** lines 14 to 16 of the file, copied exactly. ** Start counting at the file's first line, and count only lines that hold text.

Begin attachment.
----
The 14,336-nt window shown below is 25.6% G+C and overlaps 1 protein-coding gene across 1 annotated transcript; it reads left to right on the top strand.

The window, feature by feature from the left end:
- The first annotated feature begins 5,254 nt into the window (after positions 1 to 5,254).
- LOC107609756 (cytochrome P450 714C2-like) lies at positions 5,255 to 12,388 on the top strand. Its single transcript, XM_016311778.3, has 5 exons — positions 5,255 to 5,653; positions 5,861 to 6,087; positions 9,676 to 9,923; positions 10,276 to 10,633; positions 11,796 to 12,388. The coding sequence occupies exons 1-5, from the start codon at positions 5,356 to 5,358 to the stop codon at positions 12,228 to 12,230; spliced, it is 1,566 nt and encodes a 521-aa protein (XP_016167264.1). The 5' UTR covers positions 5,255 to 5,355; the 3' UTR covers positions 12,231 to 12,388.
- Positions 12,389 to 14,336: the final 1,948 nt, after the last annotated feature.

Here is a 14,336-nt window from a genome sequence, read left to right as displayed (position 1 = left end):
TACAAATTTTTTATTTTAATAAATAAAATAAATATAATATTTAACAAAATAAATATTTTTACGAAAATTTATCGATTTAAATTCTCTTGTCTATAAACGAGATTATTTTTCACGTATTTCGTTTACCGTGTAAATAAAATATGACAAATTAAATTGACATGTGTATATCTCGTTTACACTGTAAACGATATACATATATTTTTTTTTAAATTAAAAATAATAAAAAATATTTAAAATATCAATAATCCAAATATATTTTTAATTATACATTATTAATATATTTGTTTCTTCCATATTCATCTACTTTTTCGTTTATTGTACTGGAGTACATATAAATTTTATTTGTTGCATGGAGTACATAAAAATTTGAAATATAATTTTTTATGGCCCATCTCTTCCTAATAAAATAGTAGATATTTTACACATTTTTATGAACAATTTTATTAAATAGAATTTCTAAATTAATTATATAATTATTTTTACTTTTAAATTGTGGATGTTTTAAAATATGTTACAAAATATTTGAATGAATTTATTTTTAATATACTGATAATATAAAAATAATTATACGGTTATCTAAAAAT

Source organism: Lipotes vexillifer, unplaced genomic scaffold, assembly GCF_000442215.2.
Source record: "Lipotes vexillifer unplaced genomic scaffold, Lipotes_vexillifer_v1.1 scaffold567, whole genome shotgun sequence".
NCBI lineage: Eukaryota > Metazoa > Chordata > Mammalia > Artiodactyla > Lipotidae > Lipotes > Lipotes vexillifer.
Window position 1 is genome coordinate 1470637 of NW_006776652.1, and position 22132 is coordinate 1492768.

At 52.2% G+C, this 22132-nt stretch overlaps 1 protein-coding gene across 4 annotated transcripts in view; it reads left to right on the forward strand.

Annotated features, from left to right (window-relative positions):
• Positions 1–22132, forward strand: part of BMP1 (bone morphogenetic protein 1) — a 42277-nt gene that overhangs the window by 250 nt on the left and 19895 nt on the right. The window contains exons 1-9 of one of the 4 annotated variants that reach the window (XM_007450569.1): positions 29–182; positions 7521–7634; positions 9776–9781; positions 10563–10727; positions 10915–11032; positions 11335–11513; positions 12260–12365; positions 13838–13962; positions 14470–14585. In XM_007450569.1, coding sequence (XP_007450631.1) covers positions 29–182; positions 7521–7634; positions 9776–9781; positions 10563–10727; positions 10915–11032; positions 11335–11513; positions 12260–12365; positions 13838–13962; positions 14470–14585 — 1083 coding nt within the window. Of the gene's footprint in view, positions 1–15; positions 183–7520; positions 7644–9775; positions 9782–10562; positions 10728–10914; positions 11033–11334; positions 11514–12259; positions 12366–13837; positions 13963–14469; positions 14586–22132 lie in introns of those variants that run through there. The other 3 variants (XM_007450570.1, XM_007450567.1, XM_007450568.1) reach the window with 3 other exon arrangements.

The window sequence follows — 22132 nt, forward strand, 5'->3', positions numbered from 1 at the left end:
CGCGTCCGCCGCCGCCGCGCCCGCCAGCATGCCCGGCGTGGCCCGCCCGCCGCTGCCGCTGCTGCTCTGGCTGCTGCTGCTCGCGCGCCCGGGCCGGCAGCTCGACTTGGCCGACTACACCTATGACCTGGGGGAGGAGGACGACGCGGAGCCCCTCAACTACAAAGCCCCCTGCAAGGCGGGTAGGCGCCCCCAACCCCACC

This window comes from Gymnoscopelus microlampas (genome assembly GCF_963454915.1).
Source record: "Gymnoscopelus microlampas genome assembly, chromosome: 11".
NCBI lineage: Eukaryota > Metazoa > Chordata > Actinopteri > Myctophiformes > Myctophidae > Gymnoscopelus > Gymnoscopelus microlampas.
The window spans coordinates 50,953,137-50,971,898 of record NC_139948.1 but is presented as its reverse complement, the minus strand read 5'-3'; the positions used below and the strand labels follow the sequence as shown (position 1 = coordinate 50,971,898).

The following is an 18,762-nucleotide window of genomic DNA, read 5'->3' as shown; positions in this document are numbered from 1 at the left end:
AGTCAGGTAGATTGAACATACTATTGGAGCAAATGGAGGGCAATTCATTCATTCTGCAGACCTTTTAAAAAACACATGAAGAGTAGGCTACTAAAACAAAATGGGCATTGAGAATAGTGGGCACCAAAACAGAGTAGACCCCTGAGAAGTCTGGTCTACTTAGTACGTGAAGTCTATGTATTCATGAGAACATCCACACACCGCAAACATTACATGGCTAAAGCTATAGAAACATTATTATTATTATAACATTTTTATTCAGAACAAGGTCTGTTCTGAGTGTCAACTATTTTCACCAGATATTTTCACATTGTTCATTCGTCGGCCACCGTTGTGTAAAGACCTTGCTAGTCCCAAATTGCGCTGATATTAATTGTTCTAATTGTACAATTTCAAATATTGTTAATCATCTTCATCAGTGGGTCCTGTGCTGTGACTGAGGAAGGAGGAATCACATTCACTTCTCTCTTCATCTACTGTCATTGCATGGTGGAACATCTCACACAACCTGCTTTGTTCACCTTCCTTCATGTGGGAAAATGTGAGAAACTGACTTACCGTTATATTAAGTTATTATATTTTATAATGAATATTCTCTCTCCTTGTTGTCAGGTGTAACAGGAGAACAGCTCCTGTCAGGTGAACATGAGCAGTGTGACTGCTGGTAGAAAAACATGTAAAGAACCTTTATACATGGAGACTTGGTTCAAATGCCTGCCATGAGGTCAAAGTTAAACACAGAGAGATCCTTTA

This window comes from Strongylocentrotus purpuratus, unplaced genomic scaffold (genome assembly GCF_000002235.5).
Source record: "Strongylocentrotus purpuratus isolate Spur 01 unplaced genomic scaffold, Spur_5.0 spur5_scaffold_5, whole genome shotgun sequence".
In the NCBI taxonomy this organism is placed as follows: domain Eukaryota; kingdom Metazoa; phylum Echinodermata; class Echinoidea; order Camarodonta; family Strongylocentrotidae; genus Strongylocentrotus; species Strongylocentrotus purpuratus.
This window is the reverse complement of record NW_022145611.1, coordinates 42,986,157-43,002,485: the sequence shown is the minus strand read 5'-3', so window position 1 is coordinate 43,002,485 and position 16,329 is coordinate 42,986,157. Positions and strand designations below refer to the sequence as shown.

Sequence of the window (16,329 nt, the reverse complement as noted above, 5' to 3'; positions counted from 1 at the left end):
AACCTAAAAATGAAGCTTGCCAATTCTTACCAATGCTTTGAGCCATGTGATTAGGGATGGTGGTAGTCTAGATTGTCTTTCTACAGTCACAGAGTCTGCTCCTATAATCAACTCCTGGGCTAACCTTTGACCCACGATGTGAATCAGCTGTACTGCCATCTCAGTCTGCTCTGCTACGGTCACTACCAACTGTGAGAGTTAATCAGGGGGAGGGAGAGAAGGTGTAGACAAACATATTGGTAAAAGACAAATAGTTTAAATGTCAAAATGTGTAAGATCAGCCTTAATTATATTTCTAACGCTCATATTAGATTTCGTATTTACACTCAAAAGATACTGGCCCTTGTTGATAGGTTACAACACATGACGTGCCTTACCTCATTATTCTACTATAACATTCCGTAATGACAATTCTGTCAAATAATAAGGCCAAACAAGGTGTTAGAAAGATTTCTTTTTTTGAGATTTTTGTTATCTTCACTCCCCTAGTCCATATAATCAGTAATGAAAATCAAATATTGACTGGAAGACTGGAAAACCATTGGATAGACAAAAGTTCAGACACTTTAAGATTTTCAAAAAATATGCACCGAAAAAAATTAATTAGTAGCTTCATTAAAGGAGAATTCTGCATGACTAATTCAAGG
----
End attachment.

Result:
• Positions 1–22132, forward strand: part of BMP1 (bone morphogenetic protein 1) — a 42277-nt gene that overhangs the window by 250 nt on the left and 19895 nt on the right. The window contains exons 1-9 of one of the 4 annotated variants that reach the window (XM_007450569.1): positions 29–182; positions 7521–7634; positions 9776–9781; positions 10563–10727; positions 10915–11032; positions 11335–11513; positions 12260–12365; positions 13838–13962; positions 14470–14585. In XM_007450569.1, coding sequence (XP_007450631.1) covers positions 29–182; positions 7521–7634; positions 9776–9781; positions 10563–10727; positions 10915–11032; positions 11335–11513; positions 12260–12365; positions 13838–13962; positions 14470–14585 — 1083 coding nt within the window. Of the gene's footprint in view, positions 1–15; positions 183–7520; positions 7644–9775; positions 9782–10562; positions 10728–10914; positions 11033–11334; positions 11514–12259; positions 12366–13837; positions 13963–14469; positions 14586–22132 lie in introns of those variants that run through there. The other 3 variants (XM_007450570.1, XM_007450567.1, XM_007450568.1) reach the window with 3 other exon arrangements.

The window sequence follows — 22132 nt, forward strand, 5'->3', positions numbered from 1 at the left end:
CGCGTCCGCCGCCGCCGCGCCCGCCAGCATGCCCGGCGTGGCCCGCCCGCCGCTGCCGCTGCTGCTCTGGCTGCTGCTGCTCGCGCGCCCGGGCCGGCAGCTCGACTTGGCCGACTACACCTATGACCTGGGGGAGGAGGACGACGCGGAGCCCCTCAACTACAAAGCCCCCTGCAAGGCGGGTAGGCGCCCCCAACCCCACC